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A comparison of Beowulf and sir Gawain

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Beowulf and sir Gawain have many things in common. We will be discussing them later on, but their main similarity is that they're both heroes. A hero is a person who must pass through a test and a battle (mental, spiritual or physical) to help someone else. He must be selfless, and act for others rather than himself. All societies have supported heroes, like the ancient Greek's Hercules and the modern day Spiderman. These are hero stereotypes, with supernatural powers. Heroes don't have to be stereotypes, but can be firemen, policemen or soldiers. Two famous heroes in ancient literature are Beowulf and sir Gawain... Beowulf is about a guard who must destroy a destructive monster who has eaten many of Beowulf's fellow guards. When the monster tries to grab Beowulf, Beowulf clutches his arm, squeezes it, until the monsters hand falls off, & than the monster runs away. Sir Gawain starts with a Christmas banquet, but rudely a green knight bursts in and challenges Gawain to cut off his head. After doing this, the green knight is amazingly unhurt and Gawain is told to return the blow in a year. ...read more.


In the end, both succeeded, Grendel was killed, and sir Gawain received his blow, and stayed alive, but both had consequences. Beowulf's friends got killed, and later on Grendel's mother attacks him, and sir Gawain had been given a cut to his neck, and lost his honor. The test the heroes have to face, is often put up by a villain, and both have their fair share of villains. In Beowulf the enemy is a dark monster, which eats human and has super-strength, enough to bend iron. In Sir Gawain, the apparent villain is the green knight, who challenges sir Gawain to a grueling 'beheading contest'. After it's head falls off, he is not harmed, so he has some weird magical qualities. Both have supernatural powers and striking appearances, but the difference is that in sir Gawain and the green knight, the green knight is just the master of the kingdom in disguise, testing the nobility of King Arthur's knights, and not a mortal enemy. The main difference in the two poems is the language. ...read more.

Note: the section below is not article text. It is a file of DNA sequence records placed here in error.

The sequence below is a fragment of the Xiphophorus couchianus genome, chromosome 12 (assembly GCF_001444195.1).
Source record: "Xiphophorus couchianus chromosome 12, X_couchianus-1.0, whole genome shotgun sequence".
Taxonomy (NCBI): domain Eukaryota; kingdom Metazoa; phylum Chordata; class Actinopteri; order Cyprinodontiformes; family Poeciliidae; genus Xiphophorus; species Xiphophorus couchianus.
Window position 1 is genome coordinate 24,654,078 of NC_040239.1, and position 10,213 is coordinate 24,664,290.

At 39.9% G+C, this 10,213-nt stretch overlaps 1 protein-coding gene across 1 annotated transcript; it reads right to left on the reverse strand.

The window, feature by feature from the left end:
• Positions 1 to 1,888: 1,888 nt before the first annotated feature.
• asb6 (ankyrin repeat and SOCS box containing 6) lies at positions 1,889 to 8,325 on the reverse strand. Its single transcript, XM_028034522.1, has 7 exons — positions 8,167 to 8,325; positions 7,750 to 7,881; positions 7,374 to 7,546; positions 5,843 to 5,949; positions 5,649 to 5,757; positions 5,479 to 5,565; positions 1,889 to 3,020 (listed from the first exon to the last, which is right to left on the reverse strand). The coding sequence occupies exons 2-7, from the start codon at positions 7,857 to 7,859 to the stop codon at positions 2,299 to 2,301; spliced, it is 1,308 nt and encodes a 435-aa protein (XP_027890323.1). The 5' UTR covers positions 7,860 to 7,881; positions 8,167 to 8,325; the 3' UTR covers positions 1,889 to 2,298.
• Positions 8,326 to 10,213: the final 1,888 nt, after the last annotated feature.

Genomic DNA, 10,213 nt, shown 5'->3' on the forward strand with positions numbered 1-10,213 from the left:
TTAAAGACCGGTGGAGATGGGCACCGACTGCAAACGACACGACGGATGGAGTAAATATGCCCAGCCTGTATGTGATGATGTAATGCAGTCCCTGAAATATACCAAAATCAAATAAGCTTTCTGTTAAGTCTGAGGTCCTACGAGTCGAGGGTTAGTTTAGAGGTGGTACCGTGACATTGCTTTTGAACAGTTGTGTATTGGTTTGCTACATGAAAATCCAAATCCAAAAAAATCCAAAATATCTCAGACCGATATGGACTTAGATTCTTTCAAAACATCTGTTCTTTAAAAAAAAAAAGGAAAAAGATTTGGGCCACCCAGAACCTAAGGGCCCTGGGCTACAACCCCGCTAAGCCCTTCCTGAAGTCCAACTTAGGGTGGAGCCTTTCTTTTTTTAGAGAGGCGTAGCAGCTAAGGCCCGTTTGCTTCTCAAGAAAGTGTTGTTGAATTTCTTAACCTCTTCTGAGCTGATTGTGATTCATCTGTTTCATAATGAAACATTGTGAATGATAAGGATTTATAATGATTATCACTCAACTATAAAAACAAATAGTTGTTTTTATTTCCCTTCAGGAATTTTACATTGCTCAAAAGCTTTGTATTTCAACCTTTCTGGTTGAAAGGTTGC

The next example is in Middle English. ''Steppez into stelbawe and strydez alofte.'' In Modern English this means '', stepped into the stirrup and swung aloft.'' In Beowulf there is also a lot of alliteration. ''A sleeping soldier, savagely tore him,'' and one in Old English,'' Da com of more under misthleopum.'' And in Modern English. ''From off the moorlands misting fells.'' Also in Beowulf, and Old English, compound words are used and like in German, two words are linked to make another word. An example of this in Beowulf is ban-hus, or bone-house or body. Also woruld-Candul, World-candle or the sun. Both Sir Gawain and Beowulf are excellent poems with great plots. This is what drew me to the poems. Both have courageous heroes, with supernatural powers, and great willpower. In both the villains are also supernatural, and appear to be quite horrible. In both the heroes face a test, and come out mostly victorious, through trials and tribulations. This is a lesson to us all, and was written for society. It sets us an example, so we are selfless, and help others. We will succeed through struggle, and will get a reward. Heroes will always flourish in society, and they both educate and entertain us. ...read more.

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